When thinking of folk metal bands, a handful of names likely come to mind, but certainly no band that has been as consistently great or well-known as Ensiferum. Although Moonsorrow and Eluveitie are fantastic, they still rank far behind Ensiferum. Recently Ensiferum released their fifth full-length album, Unsung Heroes. How does it stand up against the band’s previous four releases? Surprisingly well, actually. And what a rare feat it is in metal’s pantheon for a band such as Ensiferum to put out five albums in eleven years and not have one weak album among them.
For those unfamiliar with Ensiferum, their sound is best described as music for modern-day vikings (who probably also listen to Amon Amarth) with influences from Celtic and Medieval folk music styles applied to a more extreme version of power metal. Flutes, recorders, fiddles, kantele, and more”the diverse instrumentation help folk metal bands like Ensiferum incorporate more than just the musical aspect of folk music. They also do so in regards to textures. But please don’t forget the metal parts. Even though there’s a heaping serving of folk in Ensiferum’s mix, they still shred. Most of the songs feature pretty quick tempos and guitar riffs for days. (more…)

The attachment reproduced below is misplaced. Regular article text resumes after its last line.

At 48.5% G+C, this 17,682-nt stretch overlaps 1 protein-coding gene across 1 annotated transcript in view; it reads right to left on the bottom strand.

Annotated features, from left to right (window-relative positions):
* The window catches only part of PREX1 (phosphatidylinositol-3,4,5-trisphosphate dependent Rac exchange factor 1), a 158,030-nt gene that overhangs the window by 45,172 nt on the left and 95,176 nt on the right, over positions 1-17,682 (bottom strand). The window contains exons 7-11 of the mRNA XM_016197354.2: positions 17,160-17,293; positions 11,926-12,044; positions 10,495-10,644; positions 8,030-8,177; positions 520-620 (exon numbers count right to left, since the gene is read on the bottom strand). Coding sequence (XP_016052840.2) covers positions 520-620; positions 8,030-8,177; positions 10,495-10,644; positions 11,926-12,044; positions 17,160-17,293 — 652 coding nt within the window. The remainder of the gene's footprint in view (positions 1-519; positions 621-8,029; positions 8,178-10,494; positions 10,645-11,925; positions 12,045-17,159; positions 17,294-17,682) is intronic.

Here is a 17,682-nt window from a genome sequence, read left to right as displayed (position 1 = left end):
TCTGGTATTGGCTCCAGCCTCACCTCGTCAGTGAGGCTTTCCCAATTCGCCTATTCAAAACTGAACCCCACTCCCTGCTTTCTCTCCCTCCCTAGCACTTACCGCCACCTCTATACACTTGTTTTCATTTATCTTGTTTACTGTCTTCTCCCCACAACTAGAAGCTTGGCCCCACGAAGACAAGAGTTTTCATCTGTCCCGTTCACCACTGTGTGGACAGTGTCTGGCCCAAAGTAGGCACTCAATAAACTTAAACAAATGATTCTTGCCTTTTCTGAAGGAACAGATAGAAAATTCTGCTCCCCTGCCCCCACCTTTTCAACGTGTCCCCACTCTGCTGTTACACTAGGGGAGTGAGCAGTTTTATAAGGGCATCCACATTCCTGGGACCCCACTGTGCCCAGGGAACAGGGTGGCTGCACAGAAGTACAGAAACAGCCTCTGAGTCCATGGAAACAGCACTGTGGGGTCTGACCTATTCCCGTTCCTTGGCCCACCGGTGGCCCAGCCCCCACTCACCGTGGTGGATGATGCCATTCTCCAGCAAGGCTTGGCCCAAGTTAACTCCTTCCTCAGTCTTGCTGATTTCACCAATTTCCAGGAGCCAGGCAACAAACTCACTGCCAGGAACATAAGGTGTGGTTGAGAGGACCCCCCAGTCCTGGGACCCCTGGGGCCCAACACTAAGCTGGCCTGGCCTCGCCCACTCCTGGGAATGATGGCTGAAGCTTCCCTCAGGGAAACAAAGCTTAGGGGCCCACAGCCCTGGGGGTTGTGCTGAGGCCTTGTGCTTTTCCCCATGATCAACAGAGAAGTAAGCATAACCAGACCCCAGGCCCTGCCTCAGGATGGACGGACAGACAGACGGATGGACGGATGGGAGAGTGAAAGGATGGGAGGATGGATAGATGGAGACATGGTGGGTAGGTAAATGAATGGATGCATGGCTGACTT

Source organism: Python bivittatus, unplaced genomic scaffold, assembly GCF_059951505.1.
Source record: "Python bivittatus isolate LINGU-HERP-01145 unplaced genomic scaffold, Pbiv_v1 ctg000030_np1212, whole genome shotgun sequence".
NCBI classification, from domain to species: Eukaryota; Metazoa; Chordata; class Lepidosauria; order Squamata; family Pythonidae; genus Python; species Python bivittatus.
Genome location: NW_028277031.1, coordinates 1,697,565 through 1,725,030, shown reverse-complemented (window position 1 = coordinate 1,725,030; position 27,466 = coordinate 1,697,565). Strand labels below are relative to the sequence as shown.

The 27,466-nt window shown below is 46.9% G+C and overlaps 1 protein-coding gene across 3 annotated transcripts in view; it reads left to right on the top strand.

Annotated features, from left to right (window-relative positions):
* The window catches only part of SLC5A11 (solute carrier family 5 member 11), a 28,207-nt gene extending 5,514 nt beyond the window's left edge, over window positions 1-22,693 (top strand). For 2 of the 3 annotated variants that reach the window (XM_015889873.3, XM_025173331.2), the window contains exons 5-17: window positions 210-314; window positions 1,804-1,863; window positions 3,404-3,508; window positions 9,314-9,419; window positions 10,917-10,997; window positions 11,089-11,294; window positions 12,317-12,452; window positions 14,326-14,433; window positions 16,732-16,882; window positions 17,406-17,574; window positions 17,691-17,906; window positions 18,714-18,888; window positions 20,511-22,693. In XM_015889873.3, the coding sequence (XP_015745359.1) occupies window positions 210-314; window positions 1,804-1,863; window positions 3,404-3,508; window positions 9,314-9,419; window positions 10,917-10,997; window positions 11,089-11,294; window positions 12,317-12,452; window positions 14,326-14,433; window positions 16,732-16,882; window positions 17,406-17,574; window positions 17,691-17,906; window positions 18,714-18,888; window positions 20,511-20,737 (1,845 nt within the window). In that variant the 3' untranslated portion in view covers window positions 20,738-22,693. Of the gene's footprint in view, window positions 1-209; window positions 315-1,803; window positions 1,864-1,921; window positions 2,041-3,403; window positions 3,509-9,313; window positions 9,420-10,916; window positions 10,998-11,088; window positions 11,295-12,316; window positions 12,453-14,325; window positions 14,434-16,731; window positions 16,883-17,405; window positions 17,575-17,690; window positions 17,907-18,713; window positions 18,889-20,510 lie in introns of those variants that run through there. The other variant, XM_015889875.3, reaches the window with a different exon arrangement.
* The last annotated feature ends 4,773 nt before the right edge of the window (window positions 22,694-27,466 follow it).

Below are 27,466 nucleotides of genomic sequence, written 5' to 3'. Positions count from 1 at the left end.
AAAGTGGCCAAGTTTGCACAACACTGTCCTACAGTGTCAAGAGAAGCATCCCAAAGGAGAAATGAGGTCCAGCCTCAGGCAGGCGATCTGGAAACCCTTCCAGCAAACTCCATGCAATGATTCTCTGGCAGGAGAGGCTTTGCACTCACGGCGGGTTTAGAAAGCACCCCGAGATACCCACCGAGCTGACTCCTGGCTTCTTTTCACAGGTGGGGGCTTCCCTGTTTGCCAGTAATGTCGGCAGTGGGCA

Four months into the year 2011, and there have almost been enough great metal albums this year to build a very respectable “Best of the Year” list from. It’s been an uncharacteristically great year thus far, but hasn’t been without stinkers (is there ever a time without at least a couple?). For those not intently following every single metal release in 2011, here’s the best and the worst of the year…so far.
Starting off on a good foot, one of the best releases this year has received surprisingly little buzz, even though I reviewed it about a month ago in the Metal Monday column. American Heritage‘s Sedentary is a very solid and unrelenting jaunt through a hardcore-tinged, good ol’ heavy metal metal record. Featuring an all-star cast of bassists on the record and eleven songs sure to compel you to bang your head, you would be remiss to not give Sedentary a listen.